The Girl Who Chased the Moon by Sarah Addison Allen
Again, these books didn’t blow my mind, but they were perfect for where my mind was at the time. I liked the quirky characters and the twisting story line and it felt like falling into a soft cushion to be reading them.
Switchback by Danika Stone
I feel like I should’ve hated this book. It was so ridiculous the amount of bad things that happened to these characters after getting lost in the woods. Having grown up with a super outdoorsy family in the Adirondacks and the Rockies, it was laughable to see how ill prepared these characters were. Every nightmare you could imagine in the backcountry was presented to this duo. I literally was texting Danika (who chose this book for her book club option for a book with your same name in the title/author) while reading it “OMFG” each time a new catastrophe presented itself. Many of my fellow bookclub members noted their concerns that the characters did all the wrong things while lost in the woods and if a “city” person read this book, they would 1. Be terrified of the Canadian wilderness, and 2. Have learned zero skills about how to handle themselves in the woods. I am grateful I grew up camping and feel confident with my backpacking knowledge.
Circe by Madeline Miller
I was really looking forward to reading this book, which conveniently fit Ramona’s WIWR Challenge for A book you’ve been looking forward to. I’d heard so many good things about it. I think it was originally Brene Brown who recommended it on her podcast. This was one of the books I listened to while battling vertigo, so I can’t say I was in the best headspace while listening. I enjoyed the journey and weaving with greek mythology.
The Sugar Queen by Sarah Addison Allen
All of the Sarah Addison Allen books start to merge together, but I think the thing I liked about this one was that the main character was described as a plus size woman who was on the path to finding her confidence.
The Witches are Coming by Lindy West
Lindy West is amazing, and this book really gave me a way to process through some of the issues I worked on while at the VOICE Center and during #metoo. It gave me concrete examples of feelings I have had difficulty voicing in the past. It shed light on a path that has been socially constructed so well that we often don’t even question where it came from.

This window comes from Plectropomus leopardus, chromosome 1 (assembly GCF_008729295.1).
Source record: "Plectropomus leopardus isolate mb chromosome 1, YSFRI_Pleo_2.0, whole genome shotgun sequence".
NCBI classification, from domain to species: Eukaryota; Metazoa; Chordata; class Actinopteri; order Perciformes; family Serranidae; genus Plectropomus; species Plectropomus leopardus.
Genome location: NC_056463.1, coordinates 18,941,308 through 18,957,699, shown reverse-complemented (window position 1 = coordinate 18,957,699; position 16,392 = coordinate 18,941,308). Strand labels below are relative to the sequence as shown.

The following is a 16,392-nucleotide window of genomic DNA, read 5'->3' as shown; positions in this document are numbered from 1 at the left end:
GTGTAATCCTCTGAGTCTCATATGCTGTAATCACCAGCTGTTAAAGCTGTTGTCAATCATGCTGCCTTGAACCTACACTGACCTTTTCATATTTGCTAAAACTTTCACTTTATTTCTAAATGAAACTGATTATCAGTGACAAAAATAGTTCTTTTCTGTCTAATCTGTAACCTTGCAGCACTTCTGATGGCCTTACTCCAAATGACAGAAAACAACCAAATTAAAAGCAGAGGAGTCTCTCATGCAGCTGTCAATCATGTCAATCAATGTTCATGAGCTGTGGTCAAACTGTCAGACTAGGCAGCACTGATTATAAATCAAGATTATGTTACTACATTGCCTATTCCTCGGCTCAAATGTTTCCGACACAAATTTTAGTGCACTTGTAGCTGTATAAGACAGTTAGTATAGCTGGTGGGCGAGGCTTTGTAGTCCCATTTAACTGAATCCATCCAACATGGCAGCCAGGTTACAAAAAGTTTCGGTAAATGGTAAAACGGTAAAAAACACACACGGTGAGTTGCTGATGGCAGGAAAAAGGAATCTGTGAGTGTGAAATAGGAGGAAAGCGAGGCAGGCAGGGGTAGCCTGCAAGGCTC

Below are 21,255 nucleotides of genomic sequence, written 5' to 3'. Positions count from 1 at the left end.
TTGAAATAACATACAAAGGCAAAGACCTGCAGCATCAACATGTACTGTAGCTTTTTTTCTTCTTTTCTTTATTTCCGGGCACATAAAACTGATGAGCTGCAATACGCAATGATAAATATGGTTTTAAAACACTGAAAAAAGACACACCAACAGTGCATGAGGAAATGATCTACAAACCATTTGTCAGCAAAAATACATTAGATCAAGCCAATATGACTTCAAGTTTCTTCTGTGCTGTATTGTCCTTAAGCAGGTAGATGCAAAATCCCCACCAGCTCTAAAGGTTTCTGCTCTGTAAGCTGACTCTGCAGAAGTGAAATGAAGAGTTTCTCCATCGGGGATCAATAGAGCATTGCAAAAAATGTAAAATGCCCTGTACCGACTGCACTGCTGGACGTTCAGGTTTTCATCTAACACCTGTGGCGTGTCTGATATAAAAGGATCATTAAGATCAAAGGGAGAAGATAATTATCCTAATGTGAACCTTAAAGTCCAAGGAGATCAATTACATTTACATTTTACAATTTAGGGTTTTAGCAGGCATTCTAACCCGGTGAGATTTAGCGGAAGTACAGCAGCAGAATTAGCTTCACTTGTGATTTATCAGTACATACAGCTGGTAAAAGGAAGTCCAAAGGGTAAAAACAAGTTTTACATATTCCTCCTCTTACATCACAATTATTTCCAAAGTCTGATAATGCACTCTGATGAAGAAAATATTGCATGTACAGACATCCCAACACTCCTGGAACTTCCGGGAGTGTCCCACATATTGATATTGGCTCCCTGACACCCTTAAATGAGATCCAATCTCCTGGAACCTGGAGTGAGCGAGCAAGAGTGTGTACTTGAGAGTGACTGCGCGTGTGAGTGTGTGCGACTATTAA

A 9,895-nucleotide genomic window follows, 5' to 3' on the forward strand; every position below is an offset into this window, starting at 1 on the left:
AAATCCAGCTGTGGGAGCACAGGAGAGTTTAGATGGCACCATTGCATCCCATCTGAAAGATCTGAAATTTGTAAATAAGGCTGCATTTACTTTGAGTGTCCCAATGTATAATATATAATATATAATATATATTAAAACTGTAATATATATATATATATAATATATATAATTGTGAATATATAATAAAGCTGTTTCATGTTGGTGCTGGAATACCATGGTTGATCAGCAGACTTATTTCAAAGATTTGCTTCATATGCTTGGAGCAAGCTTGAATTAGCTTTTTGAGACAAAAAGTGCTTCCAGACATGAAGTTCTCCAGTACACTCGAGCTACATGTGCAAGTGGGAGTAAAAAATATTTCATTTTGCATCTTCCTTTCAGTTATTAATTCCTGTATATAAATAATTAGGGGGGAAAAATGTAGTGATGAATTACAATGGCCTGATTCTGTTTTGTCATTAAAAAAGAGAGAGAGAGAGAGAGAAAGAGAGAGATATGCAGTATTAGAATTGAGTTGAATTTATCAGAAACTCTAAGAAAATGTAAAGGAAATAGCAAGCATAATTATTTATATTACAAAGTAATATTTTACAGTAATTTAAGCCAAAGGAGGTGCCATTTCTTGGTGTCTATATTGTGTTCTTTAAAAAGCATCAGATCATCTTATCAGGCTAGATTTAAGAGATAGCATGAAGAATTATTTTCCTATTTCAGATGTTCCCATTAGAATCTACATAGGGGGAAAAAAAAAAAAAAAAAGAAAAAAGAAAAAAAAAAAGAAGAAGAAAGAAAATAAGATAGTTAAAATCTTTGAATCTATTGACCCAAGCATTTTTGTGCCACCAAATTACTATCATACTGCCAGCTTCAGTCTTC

First Frost by Sarah Addison Allen
Continuing on with my author crush, this book is the sequel to Garden Spells. My friend Sara said she’d actually read this one first, which is what inspired her to choose Garden Spells for book club. I was able to use this book for the WIWR challenge of A book with alliteration in the title.
Notorious RGB by Irin Carmon & Shane Knizhnik
I was gutted by the Cavanaugh hearing and found some semblance of solace in going to see the RGB documentary that weekend with my friend and co-worker Nora. I’d been curious about the book that inspired the movie, so I thought I’d check this out. I am grateful to have lived during the time of RGB, RIP.
The Lady’s Handbook for Her Mysterious Illness by Sarah Ramey
Ramona had initially recommended this book to me when the author met with her book club. At the time I hadn’t been able to get to it in time to attend her event. I started listening to this while in bed with Vertigo and it really spoke to me and made me think of the many women I know battling some sort of mysterious illness and how they have to fight for their voices to be heard in the medical world. I especially loved the honesty of hearing the author’s voice through the first few chapters and that she acknowledged that she would not be able to voice her entire book and handed over the reading to someone else and rejoined us towards the end. Knowing your boundaries is such a strength!
The Ballad of Songbirds and Snakes by Suzanne Collins
I had the opportunity to return to Panem by choosing this book for my bookclub choice of a book where you and the author have the same name. Suzanne is my middle name and what my mother would’ve named me if she hadn’t been so opposed to the risk that people might call me “Suzy”. I enjoyed the telling of the story from a different perspective and the peek into new areas of Collin’s world. I hope there are more to follow.
Every Last Secret by A. R. Torre